a. "Whether the term 'person' when used in a federal statute includes a State cannot be abstractly declared, but depends upon its legislative environment." Sims v. United States, 359 U.S. 108, 112 (1959) (quoted at Pet. App. 21). Where application of a particular statutory provision to state entities would trench upon sovereign prerogatives or "upset the usual constitutional balance of federal and state powers," Gregory v. Ashcroft, 501 U.S. 452, 460 (1991), and where the statute's text and history do not affirmatively evidence a congressional intent that States be covered, the term "person" may appropriately be construed to exclude the States. As the court of appeals correctly recognized, however, the FCA "does not intrude into any area of traditional state power." Pet. App. 21. The Act serves "to remedy and deter procurement of federal funds by means of fraud," and "[t]he States have no right or authority, traditional or otherwise, to engage in such conduct." Ibid. Petitioner chose to accept the benefits of a federal grant program, and it is neither anomalous nor surprising that petitioner-like other federal fund recipients-is subject to the substantive and remedial provisions designed to ensure that it is entitled to the money and that the funds are used for their intended purpose.6
The FCA's legislative history supports the conclusion that States are subject to the Act's liability provisions. The Senate Report accompanying the 1986 FCA amendments states that "[t]he False Claims Act reaches all parties who may submit false claims. The term 'person' is used in its broad sense to include partnerships, associations, and corporations as well as States and political subdivisions." S. Rep. No. 345, 99th Cong., 2d Sess. 8 (1986) (citations omitted). As the court of appeals explained, moreover, States have historically been regarded as appropriate relators in qui tam suits brought under the Act. See Pet. App. 22- 23. Because the FCA authorizes qui tam suits to be brought by a "person," 37 U.S.C. 3730(b)(1), Congress's use of the same word to describe potential defendants suggests that any entity (including a State) that is authorized to file suit as a relator is also subject to liability under Section 3729. Pet. App. 23-24; Commissioner v. Lundy, 516 U.S. 235, 250 (1996) (referring to the "normal rule of statutory construction that identical words used in different parts of the same act are intended to have the same meaning").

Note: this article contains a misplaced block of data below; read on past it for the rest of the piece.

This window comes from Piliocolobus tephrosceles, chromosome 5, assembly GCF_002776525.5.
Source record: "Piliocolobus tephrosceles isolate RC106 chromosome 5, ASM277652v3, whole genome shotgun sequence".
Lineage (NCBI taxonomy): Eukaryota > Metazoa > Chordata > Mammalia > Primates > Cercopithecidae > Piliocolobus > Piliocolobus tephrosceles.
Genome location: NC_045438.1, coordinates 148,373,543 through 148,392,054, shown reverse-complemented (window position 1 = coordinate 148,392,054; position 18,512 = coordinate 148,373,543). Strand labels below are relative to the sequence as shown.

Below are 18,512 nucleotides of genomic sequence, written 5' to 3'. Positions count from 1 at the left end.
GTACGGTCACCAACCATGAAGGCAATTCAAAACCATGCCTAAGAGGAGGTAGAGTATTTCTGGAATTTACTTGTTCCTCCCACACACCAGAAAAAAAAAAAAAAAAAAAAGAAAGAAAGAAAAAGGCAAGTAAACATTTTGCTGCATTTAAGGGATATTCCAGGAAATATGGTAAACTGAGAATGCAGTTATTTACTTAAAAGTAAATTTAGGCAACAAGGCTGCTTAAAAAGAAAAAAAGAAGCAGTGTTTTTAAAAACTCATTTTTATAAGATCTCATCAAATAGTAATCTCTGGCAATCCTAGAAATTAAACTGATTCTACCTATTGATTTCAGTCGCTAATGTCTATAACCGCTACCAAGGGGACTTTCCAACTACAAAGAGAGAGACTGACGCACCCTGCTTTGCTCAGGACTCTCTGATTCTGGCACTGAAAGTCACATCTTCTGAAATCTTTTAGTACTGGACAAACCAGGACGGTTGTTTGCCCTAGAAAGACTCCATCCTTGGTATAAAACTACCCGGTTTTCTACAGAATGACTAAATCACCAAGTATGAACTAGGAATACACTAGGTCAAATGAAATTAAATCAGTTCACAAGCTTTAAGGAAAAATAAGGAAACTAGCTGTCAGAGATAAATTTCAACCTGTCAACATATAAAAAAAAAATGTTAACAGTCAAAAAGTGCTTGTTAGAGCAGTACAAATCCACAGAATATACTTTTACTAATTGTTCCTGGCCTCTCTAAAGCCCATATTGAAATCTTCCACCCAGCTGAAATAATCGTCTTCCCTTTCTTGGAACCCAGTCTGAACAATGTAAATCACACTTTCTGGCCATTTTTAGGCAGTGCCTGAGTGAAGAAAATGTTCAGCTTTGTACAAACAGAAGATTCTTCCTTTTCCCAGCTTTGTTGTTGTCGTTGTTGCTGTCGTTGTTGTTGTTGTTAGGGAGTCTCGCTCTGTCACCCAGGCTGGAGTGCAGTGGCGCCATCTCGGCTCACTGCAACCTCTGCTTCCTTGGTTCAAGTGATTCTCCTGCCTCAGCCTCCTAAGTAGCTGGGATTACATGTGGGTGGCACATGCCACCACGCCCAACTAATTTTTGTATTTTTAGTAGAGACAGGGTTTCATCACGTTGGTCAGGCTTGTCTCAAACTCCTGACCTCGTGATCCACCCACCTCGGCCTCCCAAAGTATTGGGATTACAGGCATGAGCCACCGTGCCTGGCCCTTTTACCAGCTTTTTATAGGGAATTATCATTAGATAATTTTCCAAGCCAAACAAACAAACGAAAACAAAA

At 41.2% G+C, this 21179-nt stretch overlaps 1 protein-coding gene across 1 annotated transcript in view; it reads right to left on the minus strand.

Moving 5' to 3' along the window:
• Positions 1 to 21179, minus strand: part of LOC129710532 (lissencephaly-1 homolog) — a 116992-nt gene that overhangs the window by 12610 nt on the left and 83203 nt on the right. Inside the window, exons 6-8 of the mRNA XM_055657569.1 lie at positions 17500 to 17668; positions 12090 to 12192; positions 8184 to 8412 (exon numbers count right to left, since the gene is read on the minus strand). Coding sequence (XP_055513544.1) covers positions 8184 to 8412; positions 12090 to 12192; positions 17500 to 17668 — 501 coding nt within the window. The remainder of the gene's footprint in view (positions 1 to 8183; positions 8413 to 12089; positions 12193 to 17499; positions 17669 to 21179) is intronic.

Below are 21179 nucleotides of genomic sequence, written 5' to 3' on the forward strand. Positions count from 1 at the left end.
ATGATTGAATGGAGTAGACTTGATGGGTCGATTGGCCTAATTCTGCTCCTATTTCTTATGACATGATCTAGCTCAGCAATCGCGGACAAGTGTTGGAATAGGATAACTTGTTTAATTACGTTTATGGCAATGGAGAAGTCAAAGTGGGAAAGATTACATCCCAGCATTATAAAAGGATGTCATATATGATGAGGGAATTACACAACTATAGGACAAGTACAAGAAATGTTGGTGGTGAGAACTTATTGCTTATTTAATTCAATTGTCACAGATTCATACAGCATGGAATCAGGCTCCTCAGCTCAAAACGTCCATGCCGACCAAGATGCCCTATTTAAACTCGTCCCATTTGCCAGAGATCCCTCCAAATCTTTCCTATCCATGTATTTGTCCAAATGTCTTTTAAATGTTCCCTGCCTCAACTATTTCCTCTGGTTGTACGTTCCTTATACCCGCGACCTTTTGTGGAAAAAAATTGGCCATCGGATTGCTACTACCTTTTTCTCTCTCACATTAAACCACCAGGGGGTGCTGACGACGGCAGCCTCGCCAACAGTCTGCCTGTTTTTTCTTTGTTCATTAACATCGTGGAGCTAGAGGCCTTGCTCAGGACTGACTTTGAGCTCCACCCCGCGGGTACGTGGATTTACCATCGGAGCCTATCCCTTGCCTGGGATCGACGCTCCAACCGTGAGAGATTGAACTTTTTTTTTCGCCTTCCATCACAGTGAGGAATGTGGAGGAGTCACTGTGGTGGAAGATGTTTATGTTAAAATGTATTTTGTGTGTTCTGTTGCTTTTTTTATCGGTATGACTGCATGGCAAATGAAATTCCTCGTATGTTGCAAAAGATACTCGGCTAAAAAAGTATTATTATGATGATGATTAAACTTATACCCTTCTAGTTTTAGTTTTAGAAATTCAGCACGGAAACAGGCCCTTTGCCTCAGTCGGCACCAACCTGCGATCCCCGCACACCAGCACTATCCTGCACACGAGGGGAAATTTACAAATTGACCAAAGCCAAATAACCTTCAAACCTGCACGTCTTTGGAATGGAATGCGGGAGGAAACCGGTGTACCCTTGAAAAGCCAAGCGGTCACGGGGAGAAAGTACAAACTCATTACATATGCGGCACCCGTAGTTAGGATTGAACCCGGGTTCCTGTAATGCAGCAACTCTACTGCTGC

b. The Eleventh Amendment does not apply to suits by the federal government. See Pet. App. 15 (citing cases). Even where an FCA action is filed and prosecuted by a private relator, the suit is brought (at least in substantial part) on behalf of the United States, both because the suit is intended to redress fraud against the United States and because the government takes the lion's share of any recovery. See id. at 16. As the court of appeals explained, moreover, the government retains significant prerogatives in qui tam litigation even when it declines to intervene to take over the conduct of a suit. See id. at 17. "In light of the fact that qui tam claims are designed to remedy only wrongs done to the United States, and in light of the substantial control that the government is entitled to exercise over such suits," the court of appeals correctly held that the instant suit "is not barred by the Eleventh Amendment." Id. at 18.
4. Currently pending before this Court are College Savings Bank v. Florida Prepaid Postsecondary Education Expense Board, No. 98-149 (argued Apr. 20, 1999); Florida Prepaid Postsecondary Education Expense Board v. College Savings Bank, No. 98-531 (argued Apr. 20, 1999); Kimel v. Florida Board of Regents, cert. granted, No. 98-791 (Jan. 25, 1999); and United States v. Florida Board of Regents, cert. granted, No. 98-796 (Jan. 25, 1999). At issue in those cases is whether Congress validly authorized private damages actions against States for false advertising (No. 98-149), patent infringement (No. 98-531), and age discrimination in employment (Nos. 98-791 and 98-796). None of those cases arises under the FCA, and none involves application of the principle that suits by the United States are outside the coverage of the Eleventh Amendment. The Court's decisions in those cases are therefore unlikely to resolve the existing circuit conflicts regarding the statutory and constitutional questions presented here.
CONCLUSION
The petition for a writ of certiorari should be granted.
Respectfully submitted.

SETH P. WAXMAN
Solicitor General
DAVID W. OGDEN
Acting Assistant Attorney General
MICHAEL F. HERTZ
DOUGLAS N. LETTER
JOAN E. HARTMAN
MICHAEL E. ROBINSON
Attorneys


MAY 1999

1 If the government takes control of the litigation, the relator shall, with limited exceptions, "receive at least 15 percent but not more than 25 percent of the proceeds of the action or settlement of the claim." 31 U.S.C. 3730(d)(1). If the government declines to take control of the litigation and the relator prosecutes the suit, the relator's share "shall be not less than 25 percent and not more than 30 percent of the proceeds." 31 U.S.C. 3730(d)(2).